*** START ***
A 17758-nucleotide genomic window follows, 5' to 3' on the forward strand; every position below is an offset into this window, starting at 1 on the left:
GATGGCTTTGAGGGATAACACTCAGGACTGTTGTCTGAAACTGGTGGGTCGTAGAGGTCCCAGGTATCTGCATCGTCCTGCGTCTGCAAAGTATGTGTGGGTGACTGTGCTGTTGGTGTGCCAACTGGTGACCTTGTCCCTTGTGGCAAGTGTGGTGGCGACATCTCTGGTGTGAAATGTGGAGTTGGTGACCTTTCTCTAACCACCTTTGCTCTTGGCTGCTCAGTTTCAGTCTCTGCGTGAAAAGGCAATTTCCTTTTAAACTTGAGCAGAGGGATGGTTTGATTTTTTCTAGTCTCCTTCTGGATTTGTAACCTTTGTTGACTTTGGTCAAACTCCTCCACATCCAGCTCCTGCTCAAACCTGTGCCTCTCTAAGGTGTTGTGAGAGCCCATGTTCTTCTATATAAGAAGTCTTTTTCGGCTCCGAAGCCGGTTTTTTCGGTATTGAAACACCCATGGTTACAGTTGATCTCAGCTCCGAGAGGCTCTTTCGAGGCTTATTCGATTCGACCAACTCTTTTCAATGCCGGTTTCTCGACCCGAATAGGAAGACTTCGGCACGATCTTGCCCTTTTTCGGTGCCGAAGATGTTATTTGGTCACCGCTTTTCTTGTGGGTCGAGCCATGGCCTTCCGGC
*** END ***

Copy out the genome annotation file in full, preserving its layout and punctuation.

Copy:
A 17758-nucleotide genomic window follows, 5' to 3' on the forward strand; every position below is an offset into this window, starting at 1 on the left:
GATGGCTTTGAGGGATAACACTCAGGACTGTTGTCTGAAACTGGTGGGTCGTAGAGGTCCCAGGTATCTGCATCGTCCTGCGTCTGCAAAGTATGTGTGGGTGACTGTGCTGTTGGTGTGCCAACTGGTGACCTTGTCCCTTGTGGCAAGTGTGGTGGCGACATCTCTGGTGTGAAATGTGGAGTTGGTGACCTTTCTCTAACCACCTTTGCTCTTGGCTGCTCAGTTTCAGTCTCTGCGTGAAAAGGCAATTTCCTTTTAAACTTGAGCAGAGGGATGGTTTGATTTTTTCTAGTCTCCTTCTGGATTTGTAACCTTTGTTGACTTTGGTCAAACTCCTCCACATCCAGCTCCTGCTCAAACCTGTGCCTCTCTAAGGTGTTGTGAGAGCCCATGTTCTTCTATATAAGAAGTCTTTTTCGGCTCCGAAGCCGGTTTTTTCGGTATTGAAACACCCATGGTTACAGTTGATCTCAGCTCCGAGAGGCTCTTTCGAGGCTTATTCGATTCGACCAACTCTTTTCAATGCCGGTTTCTCGACCCGAATAGGAAGACTTCGGCACGATCTTGCCCTTTTTCGGTGCCGAAGATGTTATTTGGTCACCGCTTTTCTTGTGGGTCGAGCCATGGCCTTCCGGC